Babbitt

Babbitt

by Sinclair Lewis
3.8 193

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Overview

Babbitt by Sinclair Lewis

In the fall of 1920, Sinclair Lewis began a novel set in a fast-growing city with the heart and mind of a small town. For the center of his cutting satire of American business he created the bustling, shallow, and myopic George F. Babbitt, the epitome of middle-class mediocrity. The novel cemented Lewis’s prominence as a social commentator.

Babbitt basks in his pedestrian success and the popularity it has brought him. He demands high moral standards from those around him while flirting with women, and he yearns to have rich friends while shunning those less fortunate than he. But Babbitt’s secure complacency is shattered when his best friend is sent to prison, and he struggles to find meaning in his hollow life. He revolts, but finds that his former routine is not so easily thrown over.

Product Details

ISBN-13: 9780451510976
Publisher: Penguin Group (USA) Incorporated
Publication date: 10/01/1961
Product dimensions: 7.00(w) x 5.00(h) x 1.00(d)

About the Author

Sinclair Lewis (1885-1951) won the Nobel Prize for literature in 1930, the first American novelist to be so honored. He was born in Sauk Centre, Minnesota, the son of a doctor. After an extremely unhappy childhood, he went to Yale but left before graduation to work in Upton Sinclair’s socialist colony at Helicon Hall in Englewood, New Jersey. Unable to make a living as a freelance writer, he returned to Yale and graduated in 1908. In 1914 he published his first novel, Our Mr. Wrenn: The Romantic Adventures of a Gentle Man. But it was not until his sixth novel, Main Street (1920), that he won recognition as an important American novelist, the first to challenge the myth of the happy quintessentially American small town. His major works are Babbitt (1922), Arrowsmith (1925), which won a Pulitzer Prize that Lewis refused to accept, Elmer Gantry (1927), Dodsworth (1929), and It Can’t Happen Here (1935), which he also wrote as a play in 1936. Married and divorced twice, the second time to pioneering newspaperwoman Dorothy Thompson, Lewis was a prolific writer, publishing dozens of books and innumerable articles throughout his career. He died alone in Rome on January 10, 1951, and his ashes were returned to Sauk Centre, the “Main Street” he’d rejected so many decades before but which in death took him back as its own.

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Babbitt 3.8 out of 5 based on 0 ratings. 193 reviews.
Guest More than 1 year ago
Babbitt is a story satirizing the fanciful, ridiculously materialistic lifestyle of an affluent middle-class American, George F. Babbitt, in the 1920s. Babbitt is a haughty businessman who gradually becomes so bored with social parties and an elite lifestyle that he hypocritically partakes in activities and principles he vilifies, such as drinking rampages, liberalism, and blatant infidelity. As the story progresses, Babbitt becomes less and less glued to his conventional and materialistic ideals and through spontaneous realizations and epiphanies, learns to develop treasured family ties and friendships. Lewis focuses on Babbitt¿s life, which is filled with the latest technological inventions, a surplus of money, and a handful of elite friends, yet devoid of meaning. Lewis utilizes Babbitt¿s character and unhappiness with life to portray when humans become obsessed with their social status, they will surrender their own comfort and happiness to advance their place in society. Babbitt is a beautiful masterpiece, honed to sharp precision and programmed to disclose the flagrant hypocrisy and immorality of the esteemed middle-class. When one weaves through Lewis¿s brilliant rhetoric, one will discover the ludicrousness of respected and orthodox American ideals in the early twentieth century. A small problem with Babbitt is that despite its magnificent oratory, it slowly and monotonously drags in certain parts of the novel. At times the language can become cloudy and difficult to comprehend. However, Lewis¿s strong rhetoric shines through these dull moments and successfully leaves a lasting impression on the reader.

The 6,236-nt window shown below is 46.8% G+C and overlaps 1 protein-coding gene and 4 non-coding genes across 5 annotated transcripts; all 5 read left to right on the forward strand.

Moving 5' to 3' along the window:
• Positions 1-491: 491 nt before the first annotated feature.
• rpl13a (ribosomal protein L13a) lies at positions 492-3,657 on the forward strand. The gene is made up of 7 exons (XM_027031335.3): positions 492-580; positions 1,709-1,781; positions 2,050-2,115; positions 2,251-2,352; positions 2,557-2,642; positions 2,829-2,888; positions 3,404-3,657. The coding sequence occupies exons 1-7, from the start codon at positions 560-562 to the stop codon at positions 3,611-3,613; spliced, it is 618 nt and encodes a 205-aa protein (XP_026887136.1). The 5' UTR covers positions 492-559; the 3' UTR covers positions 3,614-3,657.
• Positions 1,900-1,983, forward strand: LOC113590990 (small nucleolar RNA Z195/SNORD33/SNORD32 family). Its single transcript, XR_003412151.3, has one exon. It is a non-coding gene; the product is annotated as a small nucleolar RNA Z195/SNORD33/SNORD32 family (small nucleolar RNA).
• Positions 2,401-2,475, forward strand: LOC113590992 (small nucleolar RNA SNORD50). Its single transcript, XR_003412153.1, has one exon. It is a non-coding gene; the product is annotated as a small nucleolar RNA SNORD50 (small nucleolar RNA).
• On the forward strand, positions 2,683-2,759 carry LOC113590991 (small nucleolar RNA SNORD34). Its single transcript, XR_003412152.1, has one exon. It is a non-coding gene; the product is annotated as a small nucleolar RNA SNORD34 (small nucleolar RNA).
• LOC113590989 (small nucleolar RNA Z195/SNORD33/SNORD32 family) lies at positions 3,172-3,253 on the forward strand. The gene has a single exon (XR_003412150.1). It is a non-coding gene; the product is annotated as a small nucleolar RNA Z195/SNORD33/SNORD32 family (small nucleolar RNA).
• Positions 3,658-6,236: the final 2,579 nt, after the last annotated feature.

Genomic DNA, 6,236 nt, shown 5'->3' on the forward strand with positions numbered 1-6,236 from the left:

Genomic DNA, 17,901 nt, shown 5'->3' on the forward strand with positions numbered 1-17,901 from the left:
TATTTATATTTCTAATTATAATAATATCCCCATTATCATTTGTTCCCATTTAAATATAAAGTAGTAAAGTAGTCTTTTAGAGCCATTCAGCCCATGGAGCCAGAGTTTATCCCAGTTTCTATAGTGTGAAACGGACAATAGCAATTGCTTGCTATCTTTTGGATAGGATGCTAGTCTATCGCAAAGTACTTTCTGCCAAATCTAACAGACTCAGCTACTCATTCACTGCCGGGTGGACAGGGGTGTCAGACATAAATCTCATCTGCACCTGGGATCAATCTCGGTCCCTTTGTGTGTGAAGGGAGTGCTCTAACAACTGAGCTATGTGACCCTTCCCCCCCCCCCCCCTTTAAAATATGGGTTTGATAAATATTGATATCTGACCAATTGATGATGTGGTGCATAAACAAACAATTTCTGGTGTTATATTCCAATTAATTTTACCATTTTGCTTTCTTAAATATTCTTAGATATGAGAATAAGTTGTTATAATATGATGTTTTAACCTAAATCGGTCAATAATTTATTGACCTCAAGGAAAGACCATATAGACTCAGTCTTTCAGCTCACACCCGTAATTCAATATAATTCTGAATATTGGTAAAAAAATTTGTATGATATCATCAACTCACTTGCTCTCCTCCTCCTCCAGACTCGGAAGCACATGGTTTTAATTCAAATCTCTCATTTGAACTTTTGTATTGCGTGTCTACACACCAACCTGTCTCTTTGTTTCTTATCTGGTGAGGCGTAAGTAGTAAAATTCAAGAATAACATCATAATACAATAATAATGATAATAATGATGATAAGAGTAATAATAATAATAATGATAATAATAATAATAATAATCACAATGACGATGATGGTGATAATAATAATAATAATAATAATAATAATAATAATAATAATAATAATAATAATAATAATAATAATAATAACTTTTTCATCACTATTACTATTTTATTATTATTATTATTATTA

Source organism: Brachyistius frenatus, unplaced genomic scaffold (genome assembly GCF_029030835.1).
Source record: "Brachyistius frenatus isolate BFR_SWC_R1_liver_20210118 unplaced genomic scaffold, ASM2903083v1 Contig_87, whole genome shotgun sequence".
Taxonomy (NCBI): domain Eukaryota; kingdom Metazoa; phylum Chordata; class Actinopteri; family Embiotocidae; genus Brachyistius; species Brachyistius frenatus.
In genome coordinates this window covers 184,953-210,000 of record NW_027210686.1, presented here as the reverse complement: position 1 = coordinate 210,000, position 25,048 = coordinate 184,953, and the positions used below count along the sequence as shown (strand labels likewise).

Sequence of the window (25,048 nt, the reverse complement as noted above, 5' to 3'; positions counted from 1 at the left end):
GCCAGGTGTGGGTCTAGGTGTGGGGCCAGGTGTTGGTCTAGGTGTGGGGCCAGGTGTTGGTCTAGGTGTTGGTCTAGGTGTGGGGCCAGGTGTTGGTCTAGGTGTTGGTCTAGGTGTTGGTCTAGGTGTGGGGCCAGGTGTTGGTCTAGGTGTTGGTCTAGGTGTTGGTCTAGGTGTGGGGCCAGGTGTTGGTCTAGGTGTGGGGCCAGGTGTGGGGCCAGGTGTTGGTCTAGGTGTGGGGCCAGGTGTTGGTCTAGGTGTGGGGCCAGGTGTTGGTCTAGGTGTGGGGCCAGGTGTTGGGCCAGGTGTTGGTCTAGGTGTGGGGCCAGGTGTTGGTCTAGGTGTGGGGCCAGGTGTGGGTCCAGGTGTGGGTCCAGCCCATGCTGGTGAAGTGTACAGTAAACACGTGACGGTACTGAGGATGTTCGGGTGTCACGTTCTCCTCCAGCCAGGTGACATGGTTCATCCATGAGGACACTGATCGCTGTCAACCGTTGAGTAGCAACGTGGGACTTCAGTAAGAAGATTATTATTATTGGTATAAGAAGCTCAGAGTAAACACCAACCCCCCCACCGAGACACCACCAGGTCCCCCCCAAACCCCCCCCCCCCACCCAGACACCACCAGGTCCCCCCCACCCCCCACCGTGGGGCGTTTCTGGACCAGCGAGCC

Guest More than 1 year ago
Babbitt may be a fictional account, but Sinclair Lewis¿s satire contains a humbling effect for anyone in the American middle-class majority. The story centers on George F. Babbitt, a resident of Zenith City and the epitome of middle-aged businessman, Republican and capitalist in judgment. Throughout the course of the novel, Lewis portrays his message about the dangers of both conformity and trying to break from it through the development of Babbitt as a character. He begins as a highly opinionated and hypercritical real-estate salesman, unable to formulate original biases. As the story progresses, Babbitt realizes his dissatisfaction with the monotony of constant dinner parties, Booster Club meetings, and golf games. As a result, he resorts to such indecencies as drinking (the book is set during the Prohibition era), infidelity, and the most deadly of all sins a socially liberal ideology. From associating himself with the self-titled ¿Bohemian¿ lifestyle of his mistress and the leftist views of strikers in the streets, Babbitt not only incurs the ostracism of his companions, but discovers the Bohemian¿s hypocritical nature through their tedious routine and continuous parallels with the middle-class routine it tries to escape. Lewis¿s critical tale has continued to hold the same relevancy in American culture because of its timeless observations of a universal human tendency. Through the weaving of almost comedic satire into a description of a dull life, the book provides a haunting analysis of the displeasure almost all people feel with where they sit in society.